In its favor, it was an interesting shady tree.  Usually, whenever we have driven past it, there is a crowd of people sitting under it– centered around a mother and baby. I discovered that these people were selling charcoal.  There were piles of it under our feet—small mounds of crunchy black bits.  Anna said that occasionally a very poor person or a street boy will come through and collect all the little bits to sell or use. 

As we sat there waiting, several men on motorcycles asked us if we wanted a ride.  They were not looking for a date—it is their job.  Piki pikis zoom around town all day, hauling people from one destination to another, just like the men on boda bodas.  (If I ran a boda boda business, I would be worried that an extremely heavy person would want me to haul them up a huge hill!  All the boda boda riders are super skinny.  They must be nothing but bone and muscle).  Anna and I were practicing my Swahili, but I seemed to forget the word for boda boda as soon as she said it to me.  I kept wanting to say biki biki. Finally I got the etymology of the word and it all made sense.  Bikes are heavily used at the Uganda/Kenya border, and so the slang word, “boda boda” (border border) came into being! (That also gives you a good idea of the Kenyan accent, which I am still trying to learn and understand.  The other day, Moira’s kids kept asking me to come and see their “tah-toh.”  I was totally confused, but went with them, only to discover a turtle hiding back in the foliage of the yard!  I recently listened to a conversation involving an “AH-lam.”  It took about 5 minutes before I realized they were talking about an alarm).  

Anyway, back to my excursion with Anna.   It is not unusual to see two people jammed on the back of a piki piki…or one person and a huge bag of firewood.  Anna always refused the piki piki’s and finally I started to question why.  The tuk tuk was nowhere in sight and we had been waiting a long time.  I was not looking forward to a prolonged indefinite wait on the charcoal mound.  Tuk tuks do not have a schedule—you catch one when you see one—like a taxi. Anna told me she thought I might be scared on the back of a piki piki and she did not want to endanger me in any way (she is so protective of me; it is really sweet).  I told her I would be fine and would like to try a piki piki and that I had ridden on the back of them many times in the States.  She seemed surprised to hear that.  After we stopped one and after Anna gave lengthy instructions in Swahili to drive extra slow, we hopped on board.  I was directly behind the driver and Anna behind me.  Let’s just say we were super squished; all our bodies pressed together.  I don’t think personal space is a concept here.   I felt a little uncomfortable and couldn’t help but laugh as I saw school kids walking home pointing at us and giggling, as well as many other people staring.  I’m sure that a tall muzungu on the back of a piki piki sandwiched between 2 Kenyans must have been a pretty funny sight!   And probably not a very common one either!

After our excursion into town, we caught the tuk tuk home….me in the back with two large Kenyan ladies, and three people in the front.  I was sure this tuk tuk would break down going up the hill.  (All it could do was inch forward with a screech and fall back on the brakes and then inch forward with another screech and fall back again).  No one else seemed nervous, so I played it cool too.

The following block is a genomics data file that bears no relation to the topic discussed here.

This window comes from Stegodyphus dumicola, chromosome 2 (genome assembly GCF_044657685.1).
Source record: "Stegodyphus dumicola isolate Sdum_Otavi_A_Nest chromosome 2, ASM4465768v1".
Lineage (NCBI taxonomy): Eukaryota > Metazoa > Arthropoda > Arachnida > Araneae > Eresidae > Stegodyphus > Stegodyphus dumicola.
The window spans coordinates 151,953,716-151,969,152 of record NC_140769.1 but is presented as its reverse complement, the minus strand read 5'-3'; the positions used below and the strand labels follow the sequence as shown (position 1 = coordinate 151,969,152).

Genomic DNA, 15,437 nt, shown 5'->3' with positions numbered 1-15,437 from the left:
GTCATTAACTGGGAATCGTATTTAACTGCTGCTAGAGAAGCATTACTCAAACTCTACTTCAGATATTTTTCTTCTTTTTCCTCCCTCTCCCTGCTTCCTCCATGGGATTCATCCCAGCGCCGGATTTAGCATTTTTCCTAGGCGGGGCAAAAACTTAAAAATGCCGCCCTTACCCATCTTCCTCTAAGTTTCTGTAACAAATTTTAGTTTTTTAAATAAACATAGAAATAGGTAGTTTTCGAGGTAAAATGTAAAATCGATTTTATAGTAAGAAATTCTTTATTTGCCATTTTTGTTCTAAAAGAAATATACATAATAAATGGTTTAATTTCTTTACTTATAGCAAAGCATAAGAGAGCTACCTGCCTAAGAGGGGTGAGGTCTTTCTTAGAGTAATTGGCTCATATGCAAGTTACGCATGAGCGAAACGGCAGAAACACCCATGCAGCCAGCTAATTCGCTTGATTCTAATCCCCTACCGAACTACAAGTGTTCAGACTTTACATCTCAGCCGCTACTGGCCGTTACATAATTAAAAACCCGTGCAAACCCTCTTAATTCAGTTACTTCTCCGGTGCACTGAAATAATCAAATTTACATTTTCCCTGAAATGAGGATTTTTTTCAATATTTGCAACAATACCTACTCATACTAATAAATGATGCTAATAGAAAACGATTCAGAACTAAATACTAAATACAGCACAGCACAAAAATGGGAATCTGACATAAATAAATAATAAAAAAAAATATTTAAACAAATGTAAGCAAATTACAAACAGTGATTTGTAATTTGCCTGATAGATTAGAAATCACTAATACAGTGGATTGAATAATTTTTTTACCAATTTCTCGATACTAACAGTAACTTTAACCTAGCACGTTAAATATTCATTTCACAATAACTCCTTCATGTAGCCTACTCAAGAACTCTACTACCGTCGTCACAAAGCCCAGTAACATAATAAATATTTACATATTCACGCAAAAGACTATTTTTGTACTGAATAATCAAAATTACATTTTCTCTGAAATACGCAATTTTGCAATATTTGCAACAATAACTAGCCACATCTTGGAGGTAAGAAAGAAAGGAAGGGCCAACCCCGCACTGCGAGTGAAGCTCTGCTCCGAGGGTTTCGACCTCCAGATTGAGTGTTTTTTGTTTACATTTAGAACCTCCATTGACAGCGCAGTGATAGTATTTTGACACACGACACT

I love the rhyming words in Swahili.  It is such a fun language to speak.  A few more fun words:  Simsim is sesame, takataka is trash, and Nyanya is either grandma or tomato.  Dudu is bug.  Pili Pili is chilie. Mi mi is I, and Wei wei is you.  They carry the same concept into their English:  “Don’t touch that pan!  It is hot-hot!”

I am learning so much Swahili from Anna.  I got a great kick out of the names of many birds, which are named after the sound they make.  The other morning I was eating toast and looking out the kitchen window to a fat bird with a long curved beak, walking in the garden and sticking his beak deep in the damp soil. I asked Anna what kind of bird it was, and she said it is a “Lg’a Lg’a” because that is the sound it makes.  She imitated it for me.  If I could, in writing, imitate Anna imitating the bird, I would do it for you–but I will just let you have fun with your imaginations!  There is another bird here called a Quak quak, and I realized that Kuku (chicken) was also named for its call.

Anna loves to sing, like me.  We have fun singing together and learning new songs from each other.  She wants me to teach her the guitar.

This morning, Diane and I went out to SILA and I continued my Bible study with the teachers. When we pulled up a few minutes late, they were already singing—in the most beautiful harmonies and alternating parts.  For a brief moment after stepping out of the car, I thought I was hearing angels sing.  I suppose I was!   I am so enjoying learning all these new songs, and I especially love the Swahili songs.

We are continuing our study about being a person of “One Thing” which is just another way of saying to seek first the kingdom of God and His righteousness.   Today, we looked at the life of Mary of Bethany who sat at His feet and heard His word. She was after His heart. She chose One Thing–the only thing, according to Jesus, that we really NEED and the one thing that will never be taken from us.  

After the study, several people asked me to please come more than twice a week.  I will probably do so, because I can see these studies are bearing good fruit and very enjoyable for all, myself included!  I absolutely LOVE preparing these lessons and it fills my heart with incredible joy to see God impacting people through them.